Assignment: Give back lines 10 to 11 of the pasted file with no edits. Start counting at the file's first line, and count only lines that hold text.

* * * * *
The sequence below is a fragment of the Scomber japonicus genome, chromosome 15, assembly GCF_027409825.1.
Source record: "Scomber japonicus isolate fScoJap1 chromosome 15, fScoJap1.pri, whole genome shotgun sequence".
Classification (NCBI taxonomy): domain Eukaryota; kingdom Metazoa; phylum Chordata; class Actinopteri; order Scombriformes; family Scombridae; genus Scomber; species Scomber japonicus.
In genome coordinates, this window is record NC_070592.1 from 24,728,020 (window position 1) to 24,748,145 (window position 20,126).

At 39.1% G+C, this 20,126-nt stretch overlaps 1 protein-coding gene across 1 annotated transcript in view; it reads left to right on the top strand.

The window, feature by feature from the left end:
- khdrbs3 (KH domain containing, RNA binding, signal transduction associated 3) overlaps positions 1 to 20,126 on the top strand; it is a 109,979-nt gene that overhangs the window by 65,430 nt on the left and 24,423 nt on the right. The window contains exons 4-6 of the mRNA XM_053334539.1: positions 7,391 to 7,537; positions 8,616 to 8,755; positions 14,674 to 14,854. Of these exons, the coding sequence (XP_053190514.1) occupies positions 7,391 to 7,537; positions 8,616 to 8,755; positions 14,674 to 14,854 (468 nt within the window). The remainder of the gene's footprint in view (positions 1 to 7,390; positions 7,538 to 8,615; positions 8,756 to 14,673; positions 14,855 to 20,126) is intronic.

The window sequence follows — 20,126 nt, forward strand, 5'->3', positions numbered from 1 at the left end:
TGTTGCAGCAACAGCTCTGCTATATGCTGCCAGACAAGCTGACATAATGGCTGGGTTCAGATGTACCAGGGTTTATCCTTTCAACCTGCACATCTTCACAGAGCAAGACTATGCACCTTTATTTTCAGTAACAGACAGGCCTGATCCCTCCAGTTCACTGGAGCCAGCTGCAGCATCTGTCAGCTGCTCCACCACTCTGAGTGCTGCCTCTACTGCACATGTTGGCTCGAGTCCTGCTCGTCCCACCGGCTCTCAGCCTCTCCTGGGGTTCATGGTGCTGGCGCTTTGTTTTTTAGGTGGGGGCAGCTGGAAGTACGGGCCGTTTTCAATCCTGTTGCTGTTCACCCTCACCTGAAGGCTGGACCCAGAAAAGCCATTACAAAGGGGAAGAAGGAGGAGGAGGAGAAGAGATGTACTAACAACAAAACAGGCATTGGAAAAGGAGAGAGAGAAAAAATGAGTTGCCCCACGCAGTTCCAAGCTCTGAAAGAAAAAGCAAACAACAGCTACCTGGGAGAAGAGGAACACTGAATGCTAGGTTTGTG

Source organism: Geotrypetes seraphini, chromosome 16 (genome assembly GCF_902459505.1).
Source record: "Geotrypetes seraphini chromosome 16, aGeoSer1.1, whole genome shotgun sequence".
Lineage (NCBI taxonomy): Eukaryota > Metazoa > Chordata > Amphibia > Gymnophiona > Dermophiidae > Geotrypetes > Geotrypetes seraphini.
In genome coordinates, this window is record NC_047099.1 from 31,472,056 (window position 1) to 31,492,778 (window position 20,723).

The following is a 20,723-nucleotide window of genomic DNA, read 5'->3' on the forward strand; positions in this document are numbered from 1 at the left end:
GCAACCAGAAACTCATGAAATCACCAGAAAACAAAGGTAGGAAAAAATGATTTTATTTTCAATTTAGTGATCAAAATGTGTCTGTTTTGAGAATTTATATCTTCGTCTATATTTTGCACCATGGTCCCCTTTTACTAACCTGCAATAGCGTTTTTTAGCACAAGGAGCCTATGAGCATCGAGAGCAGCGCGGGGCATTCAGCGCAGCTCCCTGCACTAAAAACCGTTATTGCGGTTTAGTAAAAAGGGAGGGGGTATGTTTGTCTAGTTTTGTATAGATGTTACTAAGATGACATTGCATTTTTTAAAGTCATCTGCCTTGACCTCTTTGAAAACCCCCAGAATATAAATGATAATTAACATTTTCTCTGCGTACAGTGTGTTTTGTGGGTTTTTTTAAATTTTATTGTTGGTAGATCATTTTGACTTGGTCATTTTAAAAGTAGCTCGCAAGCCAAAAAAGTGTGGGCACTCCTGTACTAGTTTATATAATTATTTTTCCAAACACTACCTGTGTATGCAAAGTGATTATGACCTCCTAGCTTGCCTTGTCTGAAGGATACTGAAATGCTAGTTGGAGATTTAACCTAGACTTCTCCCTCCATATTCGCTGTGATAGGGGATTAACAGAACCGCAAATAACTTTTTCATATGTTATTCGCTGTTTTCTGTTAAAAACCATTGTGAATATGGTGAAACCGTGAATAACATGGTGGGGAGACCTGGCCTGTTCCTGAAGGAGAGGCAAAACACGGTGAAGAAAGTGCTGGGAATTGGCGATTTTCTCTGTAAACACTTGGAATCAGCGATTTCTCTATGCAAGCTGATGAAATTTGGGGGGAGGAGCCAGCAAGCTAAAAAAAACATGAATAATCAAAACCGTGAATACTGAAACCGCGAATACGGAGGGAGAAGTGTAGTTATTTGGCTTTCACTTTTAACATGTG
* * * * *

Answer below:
Source organism: Geotrypetes seraphini, chromosome 16 (genome assembly GCF_902459505.1).
Source record: "Geotrypetes seraphini chromosome 16, aGeoSer1.1, whole genome shotgun sequence".